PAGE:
Thousands of people braved the pouring rain and took to the streets of Switzerland’s main cities and towns on Saturday as part of the traditional May 1 protests.This content was published on May 2, 2010 - 12:40
Although most went off peacefully, a 17-year-old man had to be taken to hospital in Zurich after receiving a serious head injury from a stone thrown at him. Basel was also the scene of street violence.
Zurich police reported on Saturday evening that about 250 leftwing militants were detained in clashes on the sidelines of the official celebration.
Many were later released after identity checks.
Police used water cannons, rubber bullets and tear gas to disperse masked stone-throwing protesters.
About 120 masked demonstrators went on the rampage in Basel causing what the Swiss News Agency described as "enormous" damage.
Trams were sprayed, shop windows broken and a Molotov cocktail thrown at a police station. There were about 15 arrests.
The authorised protests around the country focused on what the unions and some politicians consider “excessive” bonuses in the banking sector.
Social Democratic Party president Christian Levrat, speaking in Chur and Stäfa, said the excesses made a mockery of the situation of normal workers. He said people were patient but warned that patience had its limits.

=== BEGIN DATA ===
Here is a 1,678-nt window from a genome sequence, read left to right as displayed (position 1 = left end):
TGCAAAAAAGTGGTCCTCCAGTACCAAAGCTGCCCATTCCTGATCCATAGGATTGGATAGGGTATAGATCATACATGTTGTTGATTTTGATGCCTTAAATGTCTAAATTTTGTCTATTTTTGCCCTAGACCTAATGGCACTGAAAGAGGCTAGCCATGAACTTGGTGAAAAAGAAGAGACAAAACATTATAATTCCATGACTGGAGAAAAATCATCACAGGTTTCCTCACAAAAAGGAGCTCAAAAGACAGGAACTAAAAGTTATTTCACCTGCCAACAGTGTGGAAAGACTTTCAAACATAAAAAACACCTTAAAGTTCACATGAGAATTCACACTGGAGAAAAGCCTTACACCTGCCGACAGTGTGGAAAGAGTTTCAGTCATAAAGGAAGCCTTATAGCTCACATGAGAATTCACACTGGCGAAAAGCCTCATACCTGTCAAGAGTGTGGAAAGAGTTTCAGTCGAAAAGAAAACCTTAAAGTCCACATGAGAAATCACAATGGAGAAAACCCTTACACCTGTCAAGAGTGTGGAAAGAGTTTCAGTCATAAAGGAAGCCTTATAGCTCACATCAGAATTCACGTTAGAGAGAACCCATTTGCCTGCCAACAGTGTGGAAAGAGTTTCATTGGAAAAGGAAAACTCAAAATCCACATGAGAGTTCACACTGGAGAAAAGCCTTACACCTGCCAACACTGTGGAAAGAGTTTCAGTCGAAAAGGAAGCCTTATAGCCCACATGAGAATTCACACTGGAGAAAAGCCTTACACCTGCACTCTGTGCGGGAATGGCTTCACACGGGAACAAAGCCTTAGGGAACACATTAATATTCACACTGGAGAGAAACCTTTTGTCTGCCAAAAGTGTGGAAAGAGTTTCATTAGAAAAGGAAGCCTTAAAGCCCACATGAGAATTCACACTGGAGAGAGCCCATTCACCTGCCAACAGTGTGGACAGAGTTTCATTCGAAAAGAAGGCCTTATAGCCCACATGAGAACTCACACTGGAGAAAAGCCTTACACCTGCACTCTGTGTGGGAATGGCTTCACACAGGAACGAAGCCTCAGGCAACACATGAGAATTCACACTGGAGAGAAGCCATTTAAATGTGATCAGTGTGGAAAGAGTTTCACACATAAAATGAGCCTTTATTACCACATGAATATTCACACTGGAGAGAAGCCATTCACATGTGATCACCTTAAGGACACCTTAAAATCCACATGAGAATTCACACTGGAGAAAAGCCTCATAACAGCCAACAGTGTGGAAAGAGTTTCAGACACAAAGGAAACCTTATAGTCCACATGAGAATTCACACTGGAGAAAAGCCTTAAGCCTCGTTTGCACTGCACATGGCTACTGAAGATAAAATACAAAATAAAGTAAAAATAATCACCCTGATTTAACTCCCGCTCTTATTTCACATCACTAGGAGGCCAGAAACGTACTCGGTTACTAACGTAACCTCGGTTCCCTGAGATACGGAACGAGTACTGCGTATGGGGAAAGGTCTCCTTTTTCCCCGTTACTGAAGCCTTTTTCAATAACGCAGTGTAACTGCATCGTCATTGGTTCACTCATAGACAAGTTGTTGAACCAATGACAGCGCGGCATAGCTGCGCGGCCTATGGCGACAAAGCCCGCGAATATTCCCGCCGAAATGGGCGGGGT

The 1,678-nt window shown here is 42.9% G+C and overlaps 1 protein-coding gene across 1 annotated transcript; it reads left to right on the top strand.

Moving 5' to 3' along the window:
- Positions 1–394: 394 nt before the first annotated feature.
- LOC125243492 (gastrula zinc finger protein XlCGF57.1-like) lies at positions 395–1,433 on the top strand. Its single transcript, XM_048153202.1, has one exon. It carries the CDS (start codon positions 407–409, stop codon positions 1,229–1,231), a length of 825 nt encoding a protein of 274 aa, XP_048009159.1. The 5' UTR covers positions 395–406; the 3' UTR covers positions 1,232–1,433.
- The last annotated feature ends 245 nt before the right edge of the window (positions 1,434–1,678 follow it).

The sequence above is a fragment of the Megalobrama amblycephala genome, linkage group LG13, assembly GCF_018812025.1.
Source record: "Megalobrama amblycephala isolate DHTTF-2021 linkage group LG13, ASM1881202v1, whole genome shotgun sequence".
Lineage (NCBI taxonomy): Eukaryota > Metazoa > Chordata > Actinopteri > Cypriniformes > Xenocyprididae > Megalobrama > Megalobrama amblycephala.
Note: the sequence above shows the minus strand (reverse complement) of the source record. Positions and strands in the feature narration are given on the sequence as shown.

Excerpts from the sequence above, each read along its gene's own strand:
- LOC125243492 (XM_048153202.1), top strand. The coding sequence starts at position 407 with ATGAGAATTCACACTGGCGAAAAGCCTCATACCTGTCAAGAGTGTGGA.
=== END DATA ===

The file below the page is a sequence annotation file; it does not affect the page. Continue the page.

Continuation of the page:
The leader of the Swiss House of Representatives, Pascale Bruderer, also spoke out against exaggerated bonuses, demanding in Baden national and international regulations to prevent them.
In Uster, canton Zurich, Swiss Trade Union Federation President Paul Rechsteiner spoke of the bankers’ “boundless cynicism”, adding that the current system on pay and bonuses was corrupt.
He noted that state bailed out UBS and the banking system 18 months ago to the tune of SFr68 billion ($63.1 billion), with bankers now ordering job cuts in the sector and programmes to save money.
Foreign Minister Micheline Calmy-Rey, who was in Thun, said social peace in Switzerland was in danger, emphasising that top managers were clearly better paid in Switzerland than elsewhere.
Around 2,000 turned up in Geneva to hear the president of the Green Party, Ueli Leuenberger, describing the current crisis as the failure of the economic system.
This, he said, was based on exploiting people and plundering natural resources.
“We have to act and show opposition and that’s why we demonstrate on May 1.” He added that a rethink was needed to focus on social measures and protection of the environment.
swissinfo.ch and agencies
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